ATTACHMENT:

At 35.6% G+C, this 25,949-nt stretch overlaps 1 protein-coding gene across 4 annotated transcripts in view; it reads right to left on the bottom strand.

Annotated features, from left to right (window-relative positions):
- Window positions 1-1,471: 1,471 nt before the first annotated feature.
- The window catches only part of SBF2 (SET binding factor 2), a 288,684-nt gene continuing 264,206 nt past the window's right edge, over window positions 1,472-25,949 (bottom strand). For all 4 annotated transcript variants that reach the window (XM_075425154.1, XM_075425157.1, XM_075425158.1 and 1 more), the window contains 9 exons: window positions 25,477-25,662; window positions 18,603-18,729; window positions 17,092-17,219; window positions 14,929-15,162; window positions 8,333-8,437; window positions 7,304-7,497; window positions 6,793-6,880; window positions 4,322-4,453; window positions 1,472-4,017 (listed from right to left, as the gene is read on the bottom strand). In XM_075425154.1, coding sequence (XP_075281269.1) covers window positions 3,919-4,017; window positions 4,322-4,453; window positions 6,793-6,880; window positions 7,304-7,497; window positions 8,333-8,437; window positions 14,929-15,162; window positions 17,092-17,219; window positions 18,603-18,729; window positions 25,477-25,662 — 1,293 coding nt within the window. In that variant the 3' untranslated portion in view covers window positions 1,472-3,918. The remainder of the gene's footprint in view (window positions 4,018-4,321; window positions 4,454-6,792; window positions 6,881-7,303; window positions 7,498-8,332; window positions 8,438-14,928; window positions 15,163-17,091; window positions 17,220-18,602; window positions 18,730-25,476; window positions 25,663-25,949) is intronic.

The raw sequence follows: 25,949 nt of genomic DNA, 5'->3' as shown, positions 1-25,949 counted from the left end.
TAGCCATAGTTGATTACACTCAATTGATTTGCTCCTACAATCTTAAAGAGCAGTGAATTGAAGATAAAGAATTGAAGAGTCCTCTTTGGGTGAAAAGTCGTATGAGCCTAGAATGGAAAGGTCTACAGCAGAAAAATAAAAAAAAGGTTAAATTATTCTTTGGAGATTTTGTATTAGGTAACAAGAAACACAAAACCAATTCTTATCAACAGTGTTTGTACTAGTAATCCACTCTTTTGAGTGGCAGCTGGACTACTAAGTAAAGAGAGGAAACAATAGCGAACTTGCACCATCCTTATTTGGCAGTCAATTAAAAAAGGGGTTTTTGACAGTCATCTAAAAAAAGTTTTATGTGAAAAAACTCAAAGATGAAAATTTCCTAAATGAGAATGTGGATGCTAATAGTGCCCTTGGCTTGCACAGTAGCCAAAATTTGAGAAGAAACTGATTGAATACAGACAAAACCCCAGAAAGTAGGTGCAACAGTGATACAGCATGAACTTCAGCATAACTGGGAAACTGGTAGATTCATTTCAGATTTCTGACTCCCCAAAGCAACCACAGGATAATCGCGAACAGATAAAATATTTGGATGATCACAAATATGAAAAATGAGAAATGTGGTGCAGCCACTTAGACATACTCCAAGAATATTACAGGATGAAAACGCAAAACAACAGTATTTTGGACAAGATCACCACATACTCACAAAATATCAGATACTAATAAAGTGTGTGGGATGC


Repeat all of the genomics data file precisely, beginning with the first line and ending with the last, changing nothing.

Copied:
At 35.6% G+C, this 25,949-nt stretch overlaps 1 protein-coding gene across 4 annotated transcripts in view; it reads right to left on the bottom strand.

Annotated features, from left to right (window-relative positions):
- Window positions 1-1,471: 1,471 nt before the first annotated feature.
- The window catches only part of SBF2 (SET binding factor 2), a 288,684-nt gene continuing 264,206 nt past the window's right edge, over window positions 1,472-25,949 (bottom strand). For all 4 annotated transcript variants that reach the window (XM_075425154.1, XM_075425157.1, XM_075425158.1 and 1 more), the window contains 9 exons: window positions 25,477-25,662; window positions 18,603-18,729; window positions 17,092-17,219; window positions 14,929-15,162; window positions 8,333-8,437; window positions 7,304-7,497; window positions 6,793-6,880; window positions 4,322-4,453; window positions 1,472-4,017 (listed from right to left, as the gene is read on the bottom strand). In XM_075425154.1, coding sequence (XP_075281269.1) covers window positions 3,919-4,017; window positions 4,322-4,453; window positions 6,793-6,880; window positions 7,304-7,497; window positions 8,333-8,437; window positions 14,929-15,162; window positions 17,092-17,219; window positions 18,603-18,729; window positions 25,477-25,662 — 1,293 coding nt within the window. In that variant the 3' untranslated portion in view covers window positions 1,472-3,918. The remainder of the gene's footprint in view (window positions 4,018-4,321; window positions 4,454-6,792; window positions 6,881-7,303; window positions 7,498-8,332; window positions 8,438-14,928; window positions 15,163-17,091; window positions 17,220-18,602; window positions 18,730-25,476; window positions 25,663-25,949) is intronic.

The raw sequence follows: 25,949 nt of genomic DNA, 5'->3' as shown, positions 1-25,949 counted from the left end.
TAGCCATAGTTGATTACACTCAATTGATTTGCTCCTACAATCTTAAAGAGCAGTGAATTGAAGATAAAGAATTGAAGAGTCCTCTTTGGGTGAAAAGTCGTATGAGCCTAGAATGGAAAGGTCTACAGCAGAAAAATAAAAAAAAGGTTAAATTATTCTTTGGAGATTTTGTATTAGGTAACAAGAAACACAAAACCAATTCTTATCAACAGTGTTTGTACTAGTAATCCACTCTTTTGAGTGGCAGCTGGACTACTAAGTAAAGAGAGGAAACAATAGCGAACTTGCACCATCCTTATTTGGCAGTCAATTAAAAAAGGGGTTTTTGACAGTCATCTAAAAAAAGTTTTATGTGAAAAAACTCAAAGATGAAAATTTCCTAAATGAGAATGTGGATGCTAATAGTGCCCTTGGCTTGCACAGTAGCCAAAATTTGAGAAGAAACTGATTGAATACAGACAAAACCCCAGAAAGTAGGTGCAACAGTGATACAGCATGAACTTCAGCATAACTGGGAAACTGGTAGATTCATTTCAGATTTCTGACTCCCCAAAGCAACCACAGGATAATCGCGAACAGATAAAATATTTGGATGATCACAAATATGAAAAATGAGAAATGTGGTGCAGCCACTTAGACATACTCCAAGAATATTACAGGATGAAAACGCAAAACAACAGTATTTTGGACAAGATCACCACATACTCACAAAATATCAGATACTAATAAAGTGTGTGGGATGC